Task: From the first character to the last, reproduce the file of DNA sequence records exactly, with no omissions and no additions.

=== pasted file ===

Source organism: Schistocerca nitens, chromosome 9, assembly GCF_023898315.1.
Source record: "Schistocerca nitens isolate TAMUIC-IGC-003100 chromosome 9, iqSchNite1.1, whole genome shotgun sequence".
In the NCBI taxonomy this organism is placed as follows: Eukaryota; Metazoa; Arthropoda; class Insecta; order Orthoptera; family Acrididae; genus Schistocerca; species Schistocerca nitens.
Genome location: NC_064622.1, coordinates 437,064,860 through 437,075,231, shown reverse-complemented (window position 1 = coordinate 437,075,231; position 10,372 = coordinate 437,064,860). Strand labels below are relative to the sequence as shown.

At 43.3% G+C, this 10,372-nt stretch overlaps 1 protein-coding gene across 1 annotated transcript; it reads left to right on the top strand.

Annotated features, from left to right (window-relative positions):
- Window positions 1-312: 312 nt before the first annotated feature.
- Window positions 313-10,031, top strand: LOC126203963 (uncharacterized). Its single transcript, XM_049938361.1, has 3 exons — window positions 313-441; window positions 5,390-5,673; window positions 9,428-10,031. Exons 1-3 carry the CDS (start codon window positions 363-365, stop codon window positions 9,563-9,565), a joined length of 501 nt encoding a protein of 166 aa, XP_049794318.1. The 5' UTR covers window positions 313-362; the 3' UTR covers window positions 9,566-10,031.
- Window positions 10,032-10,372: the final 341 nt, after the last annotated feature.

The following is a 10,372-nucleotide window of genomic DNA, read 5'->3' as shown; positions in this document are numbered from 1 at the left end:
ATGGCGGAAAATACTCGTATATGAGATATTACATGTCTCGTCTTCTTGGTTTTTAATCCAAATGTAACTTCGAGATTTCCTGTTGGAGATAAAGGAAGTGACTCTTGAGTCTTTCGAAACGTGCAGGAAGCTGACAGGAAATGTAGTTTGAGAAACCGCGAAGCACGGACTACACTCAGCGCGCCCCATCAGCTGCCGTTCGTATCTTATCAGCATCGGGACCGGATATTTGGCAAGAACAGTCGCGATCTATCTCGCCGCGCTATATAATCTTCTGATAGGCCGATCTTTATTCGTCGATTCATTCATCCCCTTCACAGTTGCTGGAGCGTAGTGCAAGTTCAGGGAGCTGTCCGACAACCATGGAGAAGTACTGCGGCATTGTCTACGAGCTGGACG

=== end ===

Source organism: Schistocerca nitens, chromosome 9, assembly GCF_023898315.1.
Source record: "Schistocerca nitens isolate TAMUIC-IGC-003100 chromosome 9, iqSchNite1.1, whole genome shotgun sequence".
In the NCBI taxonomy this organism is placed as follows: Eukaryota; Metazoa; Arthropoda; class Insecta; order Orthoptera; family Acrididae; genus Schistocerca; species Schistocerca nitens.
Genome location: NC_064622.1, coordinates 437,064,860 through 437,075,231, shown reverse-complemented (window position 1 = coordinate 437,075,231; position 10,372 = coordinate 437,064,860). Strand labels below are relative to the sequence as shown.

At 43.3% G+C, this 10,372-nt stretch overlaps 1 protein-coding gene across 1 annotated transcript; it reads left to right on the top strand.

Annotated features, from left to right (window-relative positions):
- Window positions 1-312: 312 nt before the first annotated feature.
- Window positions 313-10,031, top strand: LOC126203963 (uncharacterized). Its single transcript, XM_049938361.1, has 3 exons — window positions 313-441; window positions 5,390-5,673; window positions 9,428-10,031. Exons 1-3 carry the CDS (start codon window positions 363-365, stop codon window positions 9,563-9,565), a joined length of 501 nt encoding a protein of 166 aa, XP_049794318.1. The 5' UTR covers window positions 313-362; the 3' UTR covers window positions 9,566-10,031.
- Window positions 10,032-10,372: the final 341 nt, after the last annotated feature.

The following is a 10,372-nucleotide window of genomic DNA, read 5'->3' as shown; positions in this document are numbered from 1 at the left end:
ATGGCGGAAAATACTCGTATATGAGATATTACATGTCTCGTCTTCTTGGTTTTTAATCCAAATGTAACTTCGAGATTTCCTGTTGGAGATAAAGGAAGTGACTCTTGAGTCTTTCGAAACGTGCAGGAAGCTGACAGGAAATGTAGTTTGAGAAACCGCGAAGCACGGACTACACTCAGCGCGCCCCATCAGCTGCCGTTCGTATCTTATCAGCATCGGGACCGGATATTTGGCAAGAACAGTCGCGATCTATCTCGCCGCGCTATATAATCTTCTGATAGGCCGATCTTTATTCGTCGATTCATTCATCCCCTTCACAGTTGCTGGAGCGTAGTGCAAGTTCAGGGAGCTGTCCGACAACCATGGAGAAGTACTGCGGCATTGTCTACGAGCTGGACG